Ht./Wt.: 6'3"/192 lbs.
In 2011, fresh off a season in which they were the runners-up in the College World Series, UCLA went 35-24, won the Pac 10, and eventually lost to UC Irvine in the NCAA Division I Tournament. Their top two arms, Gerrit Cole and Trevor Bauer, both went in the top three overall picks of the MLB Draft, and everyone figured UCLA would have to take a step back and reload before they could compete again nationally.
Only then a funny thing happened. Sophomore starter Adam Plutko, who had been drafted in the 6th round by the Houston Astros out of Glendora High School in California, began to surprise everyone. Tehe Bruins won 48 games, a share of the Pac-10 crown, and the NCAA Los Angeles Regional and Los Angeles Super Regional, earning a trip to the College World Series, where they lost to Florida State and eventual champion Arizona.
This year, Plutko returned as the unquestioned ace of the staff. A classic fastball-changeup-slider pitcher who can mix in a curveball from time to time, Plutko works his stuff up in the zone. He's a classic flyball pitcher (a style that tends to favor college pitchers). It's interesting that he was in the same UCLA rotation as Trevor Bauer, because their mechanics and styles are extremely similar. Unfortunately for Plutko, he doesn't have Bauer's stuff, but the mechanics here are extremely sound.
The knock on Plutko is his control. Over 90 innings this season, he's walked 25 batters -- and that's a step up from 2012, when he walked 47 in 119.2 innings. But that owes partly to the fact that he pitches up and away, which is a zone that reportedly gets fewer strike calls in the college ranks, and it's an area where many coaches tell their kids not to swing. A lot of scouts think that more aggressive batters, such as those found in the pros, could help bail Plutko out, even if he doesn't improve his command, which he's likely to do.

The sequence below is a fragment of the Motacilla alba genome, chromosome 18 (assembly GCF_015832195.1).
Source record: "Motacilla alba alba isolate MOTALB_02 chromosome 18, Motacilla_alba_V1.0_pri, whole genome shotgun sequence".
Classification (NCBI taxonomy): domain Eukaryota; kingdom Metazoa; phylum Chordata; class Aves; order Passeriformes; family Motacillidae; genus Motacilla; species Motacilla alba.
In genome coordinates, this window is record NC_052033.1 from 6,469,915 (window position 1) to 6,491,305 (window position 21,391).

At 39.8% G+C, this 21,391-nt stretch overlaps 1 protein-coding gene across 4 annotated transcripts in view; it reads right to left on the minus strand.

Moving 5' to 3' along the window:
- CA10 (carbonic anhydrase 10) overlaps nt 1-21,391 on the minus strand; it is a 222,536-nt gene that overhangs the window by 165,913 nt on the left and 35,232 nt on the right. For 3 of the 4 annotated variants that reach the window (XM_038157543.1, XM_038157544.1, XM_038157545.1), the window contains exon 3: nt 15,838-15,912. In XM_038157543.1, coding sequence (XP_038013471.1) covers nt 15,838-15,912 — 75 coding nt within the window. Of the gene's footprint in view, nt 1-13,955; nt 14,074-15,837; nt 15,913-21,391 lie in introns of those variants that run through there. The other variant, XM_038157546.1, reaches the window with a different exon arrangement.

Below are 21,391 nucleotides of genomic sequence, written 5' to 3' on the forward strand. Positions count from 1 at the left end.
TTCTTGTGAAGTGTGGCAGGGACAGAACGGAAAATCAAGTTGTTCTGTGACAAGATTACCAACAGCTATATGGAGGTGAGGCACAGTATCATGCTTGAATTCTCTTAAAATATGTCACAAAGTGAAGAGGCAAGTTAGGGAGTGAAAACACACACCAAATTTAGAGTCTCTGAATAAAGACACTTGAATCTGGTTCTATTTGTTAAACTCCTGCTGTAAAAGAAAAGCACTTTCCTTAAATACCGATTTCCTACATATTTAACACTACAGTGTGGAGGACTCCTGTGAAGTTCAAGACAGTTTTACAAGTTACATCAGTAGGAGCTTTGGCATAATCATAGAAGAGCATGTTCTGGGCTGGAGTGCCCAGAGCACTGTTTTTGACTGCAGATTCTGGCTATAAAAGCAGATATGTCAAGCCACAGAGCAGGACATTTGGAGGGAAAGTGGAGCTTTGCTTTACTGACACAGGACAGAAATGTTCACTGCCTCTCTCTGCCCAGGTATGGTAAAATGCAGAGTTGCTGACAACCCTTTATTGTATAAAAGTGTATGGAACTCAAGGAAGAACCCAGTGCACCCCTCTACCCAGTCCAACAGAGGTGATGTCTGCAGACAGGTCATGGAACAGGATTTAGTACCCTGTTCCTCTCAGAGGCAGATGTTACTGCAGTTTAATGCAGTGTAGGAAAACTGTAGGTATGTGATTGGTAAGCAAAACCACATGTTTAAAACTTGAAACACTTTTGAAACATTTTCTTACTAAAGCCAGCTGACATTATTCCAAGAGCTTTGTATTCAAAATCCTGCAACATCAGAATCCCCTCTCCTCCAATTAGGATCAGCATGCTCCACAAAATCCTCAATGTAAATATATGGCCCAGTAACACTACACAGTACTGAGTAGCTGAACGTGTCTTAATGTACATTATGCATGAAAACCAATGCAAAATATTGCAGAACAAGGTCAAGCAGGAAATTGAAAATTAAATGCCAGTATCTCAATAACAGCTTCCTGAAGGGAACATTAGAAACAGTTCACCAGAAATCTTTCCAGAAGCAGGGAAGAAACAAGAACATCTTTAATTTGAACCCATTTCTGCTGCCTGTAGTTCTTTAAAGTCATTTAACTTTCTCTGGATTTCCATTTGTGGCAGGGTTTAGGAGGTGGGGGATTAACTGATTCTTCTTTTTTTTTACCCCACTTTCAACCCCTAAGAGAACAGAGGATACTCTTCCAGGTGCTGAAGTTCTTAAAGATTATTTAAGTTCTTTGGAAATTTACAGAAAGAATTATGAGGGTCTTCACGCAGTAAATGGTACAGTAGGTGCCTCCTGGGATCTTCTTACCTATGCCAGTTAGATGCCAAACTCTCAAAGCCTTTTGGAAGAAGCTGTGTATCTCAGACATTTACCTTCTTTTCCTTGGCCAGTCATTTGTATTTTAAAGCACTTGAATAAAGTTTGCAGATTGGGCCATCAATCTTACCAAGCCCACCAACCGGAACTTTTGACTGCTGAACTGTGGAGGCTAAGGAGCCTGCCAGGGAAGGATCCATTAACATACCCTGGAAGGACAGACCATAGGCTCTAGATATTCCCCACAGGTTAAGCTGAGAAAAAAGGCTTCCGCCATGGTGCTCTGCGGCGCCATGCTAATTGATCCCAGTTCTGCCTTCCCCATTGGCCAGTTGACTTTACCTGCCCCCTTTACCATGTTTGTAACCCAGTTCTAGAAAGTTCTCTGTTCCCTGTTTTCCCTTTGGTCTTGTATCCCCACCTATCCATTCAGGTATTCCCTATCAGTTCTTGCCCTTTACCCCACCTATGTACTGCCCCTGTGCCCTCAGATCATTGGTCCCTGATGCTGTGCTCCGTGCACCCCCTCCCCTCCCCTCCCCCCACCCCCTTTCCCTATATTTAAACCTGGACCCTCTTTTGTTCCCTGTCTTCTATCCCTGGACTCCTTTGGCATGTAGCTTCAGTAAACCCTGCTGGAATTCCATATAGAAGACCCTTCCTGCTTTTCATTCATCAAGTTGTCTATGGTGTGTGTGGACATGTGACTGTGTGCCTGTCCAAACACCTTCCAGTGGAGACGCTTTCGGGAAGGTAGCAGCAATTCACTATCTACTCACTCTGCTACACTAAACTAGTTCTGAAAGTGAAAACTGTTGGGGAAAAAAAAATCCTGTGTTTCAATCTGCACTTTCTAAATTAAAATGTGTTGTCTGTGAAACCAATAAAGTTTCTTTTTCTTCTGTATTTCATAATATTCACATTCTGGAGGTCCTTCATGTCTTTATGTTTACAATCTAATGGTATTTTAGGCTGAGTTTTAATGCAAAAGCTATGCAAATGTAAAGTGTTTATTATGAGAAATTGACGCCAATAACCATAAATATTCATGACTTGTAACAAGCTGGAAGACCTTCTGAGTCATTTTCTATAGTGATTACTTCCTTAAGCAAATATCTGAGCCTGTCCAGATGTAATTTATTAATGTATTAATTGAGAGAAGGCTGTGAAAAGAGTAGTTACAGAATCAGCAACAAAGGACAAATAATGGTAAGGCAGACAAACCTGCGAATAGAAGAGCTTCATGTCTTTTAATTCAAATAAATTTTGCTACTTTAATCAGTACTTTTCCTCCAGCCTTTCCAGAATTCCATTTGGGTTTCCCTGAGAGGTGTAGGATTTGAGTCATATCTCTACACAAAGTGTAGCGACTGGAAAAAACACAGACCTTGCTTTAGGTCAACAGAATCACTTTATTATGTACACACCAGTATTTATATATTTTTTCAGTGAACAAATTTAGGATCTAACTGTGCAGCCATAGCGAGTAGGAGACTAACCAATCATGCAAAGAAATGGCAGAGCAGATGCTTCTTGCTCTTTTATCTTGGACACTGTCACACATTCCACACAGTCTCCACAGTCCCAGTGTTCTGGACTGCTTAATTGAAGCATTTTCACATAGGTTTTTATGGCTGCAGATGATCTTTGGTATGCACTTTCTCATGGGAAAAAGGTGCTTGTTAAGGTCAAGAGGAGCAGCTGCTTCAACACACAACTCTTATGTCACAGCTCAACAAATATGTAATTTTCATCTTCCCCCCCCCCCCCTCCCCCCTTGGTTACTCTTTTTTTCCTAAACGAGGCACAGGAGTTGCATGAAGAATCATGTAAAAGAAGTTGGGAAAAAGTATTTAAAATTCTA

Middle of the rotation starter. His stuff isn't good enough, and he isn't projectable enough, to ever be a high strikeout pitcher. But if he can increase his command, and if hitters are aggressive against him in he pro game, he can lower his walk numbers and increase his strikeouts. It's a tough road to hoe, but Trevor Bauer may be the perfect example of his ceiling, albeit Plutko is destined to have lower strikeout rates. In the right ballpark - Dodger Stadium or Petco Park, for instance - his style of pitching could lead to some good results.
Back of the rotation starter. I think of Adam Plutko a little like Jeremy Guthrie. Guthrie walks too many guys, doesn't strike enough guys out, and induces too many flyballs, too many of which leave the park. Yet, he's still able to be somewhat effective. Plutko's mechanics are sound enough that he could become an innings eater, consistently hitting the 200 mark.
Projected Draft Round
It's hard to tell; there are those who think he could go in the last half of the first round, but to me it's more likely that he falls until at least midway through the second, if not into the third round.
Quotes and Video
He doesn't have front-line stuff, but he by no means will be an afterthought on draft day. His experience and successes pitching in one of the toughest conferences in college baseball will no doubt draw some notice, as will his ceiling as a mid-rotation starter.
Plutko's delivery is pretty good all around. If I had to nitpick, I'd just say that he seems to extend at the pitching elbow a bit more than I'd like after ball release and doesn't have the best forearm pronation in his recovery phase. This could lead to irritation to the elbow and eventual bone chips due to repeated collisions of the bones in the back of the elbow and the forearm. However, it's not a large mechanical flaw as it pertains to ulnar collateral ligament damage, which is the major issue that most teams want to avoid.
The truth is I will probably like this guy more in pro ball than I have ever liked him in college. I understand how stupid young hitters are, and how pitchers like this guy tend to continue developing into seasoned attackers. At some point, the good ones realize the limitations of their stuff and begin to attack hitters where they are shocked a guy like him would attack them. Lew Burdette is sort of the patron saint of crazy-minded pitch-to-contact right-handers on this site — fearless guys who would throw anything any time, at your head and at your feet, keeping as Red Smith said, his pitches as low as his intentions. The more Plutko develops into that guy who cuts the ball, makes it run and sink, moves the box around, changes speeds, and coaxes bad swings out of good hitters, the better he’ll be.